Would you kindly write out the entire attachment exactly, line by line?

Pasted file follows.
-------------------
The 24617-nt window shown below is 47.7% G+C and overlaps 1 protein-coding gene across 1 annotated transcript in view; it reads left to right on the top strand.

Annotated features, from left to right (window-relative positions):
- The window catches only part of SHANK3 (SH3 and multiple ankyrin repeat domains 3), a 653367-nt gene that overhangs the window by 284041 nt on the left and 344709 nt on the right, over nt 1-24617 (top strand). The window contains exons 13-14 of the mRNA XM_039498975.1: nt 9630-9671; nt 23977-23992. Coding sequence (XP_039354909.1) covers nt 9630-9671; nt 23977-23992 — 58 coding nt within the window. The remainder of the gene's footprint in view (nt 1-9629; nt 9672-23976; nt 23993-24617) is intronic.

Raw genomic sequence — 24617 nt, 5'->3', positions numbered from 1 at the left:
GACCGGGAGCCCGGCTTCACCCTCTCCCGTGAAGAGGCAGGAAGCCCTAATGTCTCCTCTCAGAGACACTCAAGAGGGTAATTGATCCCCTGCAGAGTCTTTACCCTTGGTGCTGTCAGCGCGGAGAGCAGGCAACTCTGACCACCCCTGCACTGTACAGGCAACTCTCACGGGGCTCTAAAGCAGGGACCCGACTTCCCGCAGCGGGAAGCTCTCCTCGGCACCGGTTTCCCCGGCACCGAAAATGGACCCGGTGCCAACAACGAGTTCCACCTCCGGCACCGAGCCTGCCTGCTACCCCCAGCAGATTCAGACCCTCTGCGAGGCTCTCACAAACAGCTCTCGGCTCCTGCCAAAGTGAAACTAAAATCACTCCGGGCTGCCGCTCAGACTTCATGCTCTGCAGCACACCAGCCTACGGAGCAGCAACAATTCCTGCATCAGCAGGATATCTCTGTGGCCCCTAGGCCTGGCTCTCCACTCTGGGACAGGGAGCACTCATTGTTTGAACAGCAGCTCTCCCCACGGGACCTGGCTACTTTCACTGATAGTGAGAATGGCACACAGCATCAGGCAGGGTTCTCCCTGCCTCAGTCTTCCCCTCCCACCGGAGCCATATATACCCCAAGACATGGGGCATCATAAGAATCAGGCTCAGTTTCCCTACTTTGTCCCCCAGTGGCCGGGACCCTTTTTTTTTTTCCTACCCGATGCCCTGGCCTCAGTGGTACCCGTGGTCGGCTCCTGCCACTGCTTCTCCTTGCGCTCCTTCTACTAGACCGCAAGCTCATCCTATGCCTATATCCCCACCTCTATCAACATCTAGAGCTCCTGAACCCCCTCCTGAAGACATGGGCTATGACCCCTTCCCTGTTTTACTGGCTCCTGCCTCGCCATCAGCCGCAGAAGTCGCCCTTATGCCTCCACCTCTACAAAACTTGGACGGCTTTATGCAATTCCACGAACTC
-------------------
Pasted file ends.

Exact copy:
The 24617-nt window shown below is 47.7% G+C and overlaps 1 protein-coding gene across 1 annotated transcript in view; it reads left to right on the top strand.

Annotated features, from left to right (window-relative positions):
- The window catches only part of SHANK3 (SH3 and multiple ankyrin repeat domains 3), a 653367-nt gene that overhangs the window by 284041 nt on the left and 344709 nt on the right, over nt 1-24617 (top strand). The window contains exons 13-14 of the mRNA XM_039498975.1: nt 9630-9671; nt 23977-23992. Coding sequence (XP_039354909.1) covers nt 9630-9671; nt 23977-23992 — 58 coding nt within the window. The remainder of the gene's footprint in view (nt 1-9629; nt 9672-23976; nt 23993-24617) is intronic.

Raw genomic sequence — 24617 nt, 5'->3', positions numbered from 1 at the left:
GACCGGGAGCCCGGCTTCACCCTCTCCCGTGAAGAGGCAGGAAGCCCTAATGTCTCCTCTCAGAGACACTCAAGAGGGTAATTGATCCCCTGCAGAGTCTTTACCCTTGGTGCTGTCAGCGCGGAGAGCAGGCAACTCTGACCACCCCTGCACTGTACAGGCAACTCTCACGGGGCTCTAAAGCAGGGACCCGACTTCCCGCAGCGGGAAGCTCTCCTCGGCACCGGTTTCCCCGGCACCGAAAATGGACCCGGTGCCAACAACGAGTTCCACCTCCGGCACCGAGCCTGCCTGCTACCCCCAGCAGATTCAGACCCTCTGCGAGGCTCTCACAAACAGCTCTCGGCTCCTGCCAAAGTGAAACTAAAATCACTCCGGGCTGCCGCTCAGACTTCATGCTCTGCAGCACACCAGCCTACGGAGCAGCAACAATTCCTGCATCAGCAGGATATCTCTGTGGCCCCTAGGCCTGGCTCTCCACTCTGGGACAGGGAGCACTCATTGTTTGAACAGCAGCTCTCCCCACGGGACCTGGCTACTTTCACTGATAGTGAGAATGGCACACAGCATCAGGCAGGGTTCTCCCTGCCTCAGTCTTCCCCTCCCACCGGAGCCATATATACCCCAAGACATGGGGCATCATAAGAATCAGGCTCAGTTTCCCTACTTTGTCCCCCAGTGGCCGGGACCCTTTTTTTTTTTCCTACCCGATGCCCTGGCCTCAGTGGTACCCGTGGTCGGCTCCTGCCACTGCTTCTCCTTGCGCTCCTTCTACTAGACCGCAAGCTCATCCTATGCCTATATCCCCACCTCTATCAACATCTAGAGCTCCTGAACCCCCTCCTGAAGACATGGGCTATGACCCCTTCCCTGTTTTACTGGCTCCTGCCTCGCCATCAGCCGCAGAAGTCGCCCTTATGCCTCCACCTCTACAAAACTTGGACGGCTTTATGCAATTCCACGAACTC